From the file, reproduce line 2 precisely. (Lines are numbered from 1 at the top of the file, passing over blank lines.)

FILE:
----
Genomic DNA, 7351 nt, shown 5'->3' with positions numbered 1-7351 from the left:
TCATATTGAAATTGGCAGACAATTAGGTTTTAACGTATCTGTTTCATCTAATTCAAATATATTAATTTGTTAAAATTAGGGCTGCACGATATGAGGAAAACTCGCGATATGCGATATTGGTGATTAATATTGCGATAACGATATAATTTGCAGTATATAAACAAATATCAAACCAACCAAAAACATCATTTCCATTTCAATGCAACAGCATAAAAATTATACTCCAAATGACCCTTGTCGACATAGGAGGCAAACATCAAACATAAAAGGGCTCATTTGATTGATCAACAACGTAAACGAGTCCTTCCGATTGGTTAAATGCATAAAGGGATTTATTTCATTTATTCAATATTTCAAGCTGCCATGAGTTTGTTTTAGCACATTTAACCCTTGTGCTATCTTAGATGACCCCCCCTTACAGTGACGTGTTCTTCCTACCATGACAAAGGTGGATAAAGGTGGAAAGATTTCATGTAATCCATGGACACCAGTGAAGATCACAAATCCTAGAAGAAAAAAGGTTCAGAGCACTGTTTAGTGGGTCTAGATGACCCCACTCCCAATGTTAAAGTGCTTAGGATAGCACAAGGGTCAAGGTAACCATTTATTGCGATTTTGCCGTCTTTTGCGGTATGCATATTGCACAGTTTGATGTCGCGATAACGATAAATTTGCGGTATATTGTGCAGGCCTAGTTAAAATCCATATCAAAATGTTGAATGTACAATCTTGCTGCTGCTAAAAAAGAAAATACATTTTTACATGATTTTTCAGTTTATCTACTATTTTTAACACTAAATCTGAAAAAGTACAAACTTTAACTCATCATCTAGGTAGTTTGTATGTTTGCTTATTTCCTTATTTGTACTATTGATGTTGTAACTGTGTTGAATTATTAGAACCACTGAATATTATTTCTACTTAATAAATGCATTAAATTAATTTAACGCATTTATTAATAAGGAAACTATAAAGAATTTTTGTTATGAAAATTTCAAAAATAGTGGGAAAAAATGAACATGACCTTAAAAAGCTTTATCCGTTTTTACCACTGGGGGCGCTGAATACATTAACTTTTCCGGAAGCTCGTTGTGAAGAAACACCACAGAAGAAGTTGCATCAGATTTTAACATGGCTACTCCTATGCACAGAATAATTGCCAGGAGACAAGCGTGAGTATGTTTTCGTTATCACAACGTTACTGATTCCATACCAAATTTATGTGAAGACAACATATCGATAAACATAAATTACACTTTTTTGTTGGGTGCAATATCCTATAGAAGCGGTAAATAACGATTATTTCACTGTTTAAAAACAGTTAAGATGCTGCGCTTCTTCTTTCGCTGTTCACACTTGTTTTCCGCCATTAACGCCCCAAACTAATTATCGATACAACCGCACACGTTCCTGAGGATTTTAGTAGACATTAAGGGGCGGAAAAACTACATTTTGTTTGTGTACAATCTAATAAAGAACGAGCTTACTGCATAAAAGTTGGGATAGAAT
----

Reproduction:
TCATATTGAAATTGGCAGACAATTAGGTTTTAACGTATCTGTTTCATCTAATTCAAATATATTAATTTGTTAAAATTAGGGCTGCACGATATGAGGAAAACTCGCGATATGCGATATTGGTGATTAATATTGCGATAACGATATAATTTGCAGTATATAAACAAATATCAAACCAACCAAAAACATCATTTCCATTTCAATGCAACAGCATAAAAATTATACTCCAAATGACCCTTGTCGACATAGGAGGCAAACATCAAACATAAAAGGGCTCATTTGATTGATCAACAACGTAAACGAGTCCTTCCGATTGGTTAAATGCATAAAGGGATTTATTTCATTTATTCAATATTTCAAGCTGCCATGAGTTTGTTTTAGCACATTTAACCCTTGTGCTATCTTAGATGACCCCCCCTTACAGTGACGTGTTCTTCCTACCATGACAAAGGTGGATAAAGGTGGAAAGATTTCATGTAATCCATGGACACCAGTGAAGATCACAAATCCTAGAAGAAAAAAGGTTCAGAGCACTGTTTAGTGGGTCTAGATGACCCCACTCCCAATGTTAAAGTGCTTAGGATAGCACAAGGGTCAAGGTAACCATTTATTGCGATTTTGCCGTCTTTTGCGGTATGCATATTGCACAGTTTGATGTCGCGATAACGATAAATTTGCGGTATATTGTGCAGGCCTAGTTAAAATCCATATCAAAATGTTGAATGTACAATCTTGCTGCTGCTAAAAAAGAAAATACATTTTTACATGATTTTTCAGTTTATCTACTATTTTTAACACTAAATCTGAAAAAGTACAAACTTTAACTCATCATCTAGGTAGTTTGTATGTTTGCTTATTTCCTTATTTGTACTATTGATGTTGTAACTGTGTTGAATTATTAGAACCACTGAATATTATTTCTACTTAATAAATGCATTAAATTAATTTAACGCATTTATTAATAAGGAAACTATAAAGAATTTTTGTTATGAAAATTTCAAAAATAGTGGGAAAAAATGAACATGACCTTAAAAAGCTTTATCCGTTTTTACCACTGGGGGCGCTGAATACATTAACTTTTCCGGAAGCTCGTTGTGAAGAAACACCACAGAAGAAGTTGCATCAGATTTTAACATGGCTACTCCTATGCACAGAATAATTGCCAGGAGACAAGCGTGAGTATGTTTTCGTTATCACAACGTTACTGATTCCATACCAAATTTATGTGAAGACAACATATCGATAAACATAAATTACACTTTTTTGTTGGGTGCAATATCCTATAGAAGCGGTAAATAACGATTATTTCACTGTTTAAAAACAGTTAAGATGCTGCGCTTCTTCTTTCGCTGTTCACACTTGTTTTCCGCCATTAACGCCCCAAACTAATTATCGATACAACCGCACACGTTCCTGAGGATTTTAGTAGACATTAAGGGGCGGAAAAACTACATTTTGTTTGTGTACAATCTAATAAAGAACGAGCTTACTGCATAAAAGTTGGGATAGAAT